Phyllis Ginger

PHYLLIS GINGER (1907-2005)

Haxted Mill, River Eden  1942

ink and watercolour

signed, dated, and inscribed with title

7 x 8 ins (18 x 19.5 cm)


Haxted Mill, in Edenbridge, Surrey, is now a restaurant.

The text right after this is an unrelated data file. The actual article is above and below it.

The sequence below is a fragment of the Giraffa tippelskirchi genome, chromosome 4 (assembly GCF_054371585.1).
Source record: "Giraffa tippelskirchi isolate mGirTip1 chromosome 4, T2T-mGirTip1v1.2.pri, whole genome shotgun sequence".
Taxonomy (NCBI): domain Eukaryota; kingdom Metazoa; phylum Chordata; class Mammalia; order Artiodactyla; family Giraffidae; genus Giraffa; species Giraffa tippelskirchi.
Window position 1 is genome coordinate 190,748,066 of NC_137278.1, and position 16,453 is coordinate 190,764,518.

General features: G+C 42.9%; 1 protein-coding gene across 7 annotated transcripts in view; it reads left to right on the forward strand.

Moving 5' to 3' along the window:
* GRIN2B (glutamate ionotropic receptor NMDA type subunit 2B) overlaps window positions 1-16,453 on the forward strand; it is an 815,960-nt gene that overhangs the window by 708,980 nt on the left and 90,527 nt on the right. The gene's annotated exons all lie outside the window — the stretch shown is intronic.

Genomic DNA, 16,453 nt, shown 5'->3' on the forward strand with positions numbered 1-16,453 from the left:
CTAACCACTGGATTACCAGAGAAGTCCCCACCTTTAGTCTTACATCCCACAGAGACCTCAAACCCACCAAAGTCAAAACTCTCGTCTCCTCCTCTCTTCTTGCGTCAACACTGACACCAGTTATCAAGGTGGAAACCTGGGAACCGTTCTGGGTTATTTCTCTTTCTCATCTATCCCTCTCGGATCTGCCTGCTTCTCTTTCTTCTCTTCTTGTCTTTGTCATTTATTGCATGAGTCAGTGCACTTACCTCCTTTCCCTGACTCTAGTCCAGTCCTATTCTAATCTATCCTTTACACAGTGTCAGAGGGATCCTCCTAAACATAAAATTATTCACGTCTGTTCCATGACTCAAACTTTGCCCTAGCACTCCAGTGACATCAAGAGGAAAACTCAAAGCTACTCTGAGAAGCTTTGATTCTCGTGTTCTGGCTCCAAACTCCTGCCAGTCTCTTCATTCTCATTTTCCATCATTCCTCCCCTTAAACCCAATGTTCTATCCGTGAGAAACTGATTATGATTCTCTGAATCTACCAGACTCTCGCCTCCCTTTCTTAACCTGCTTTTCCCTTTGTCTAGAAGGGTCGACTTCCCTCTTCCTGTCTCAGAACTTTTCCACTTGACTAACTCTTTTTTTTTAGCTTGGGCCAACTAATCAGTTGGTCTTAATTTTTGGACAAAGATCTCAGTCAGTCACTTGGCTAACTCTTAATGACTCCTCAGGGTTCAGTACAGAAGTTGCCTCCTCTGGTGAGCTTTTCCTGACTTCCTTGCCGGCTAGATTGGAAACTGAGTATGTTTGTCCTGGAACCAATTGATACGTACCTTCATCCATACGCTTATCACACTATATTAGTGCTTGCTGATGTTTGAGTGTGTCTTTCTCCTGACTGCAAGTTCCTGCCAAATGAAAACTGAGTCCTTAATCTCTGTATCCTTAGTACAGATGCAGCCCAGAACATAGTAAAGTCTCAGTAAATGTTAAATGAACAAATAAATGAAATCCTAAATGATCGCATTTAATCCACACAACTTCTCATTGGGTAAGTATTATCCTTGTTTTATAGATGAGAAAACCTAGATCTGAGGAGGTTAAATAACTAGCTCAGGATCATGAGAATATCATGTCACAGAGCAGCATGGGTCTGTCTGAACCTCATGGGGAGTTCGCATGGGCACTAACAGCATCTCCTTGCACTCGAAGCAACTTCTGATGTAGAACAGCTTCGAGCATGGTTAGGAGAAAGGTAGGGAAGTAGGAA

Painter, printmaker and illustrator, Ginger studied at Richmond School of Art and at the Central School of Art from 1937-1939. An accomplished topographical artist, she was invited to take part in the Recording Britain project; this initiative was a home front equivalent of the of the Official War Artists scheme, inviting artists to make their own choice of subjects to record that might be destroyed by enemy action. She produced more than 1,500 watercolours and drawings, now housed in the Victoria & Albert Museum. After the war, she was commissioned to illustrate books, and took on portrait commissions. As a printmaker, she was elected a member of the Senefelder Club (for lithography), and she became a member of the Royal Watercolour Society in 1956. She lived in St John’s Wood, with her husband, the silversmith Leslie Durbin, whom she married in 1940. Her meticulous, detailed style continued a tradition of English topographical watercolour painting, with delicate pencil drawing overlaid with transparent washes of colour. Her work is held in many museum and gallery collections, including the V&A, British Museum, and the Museum of London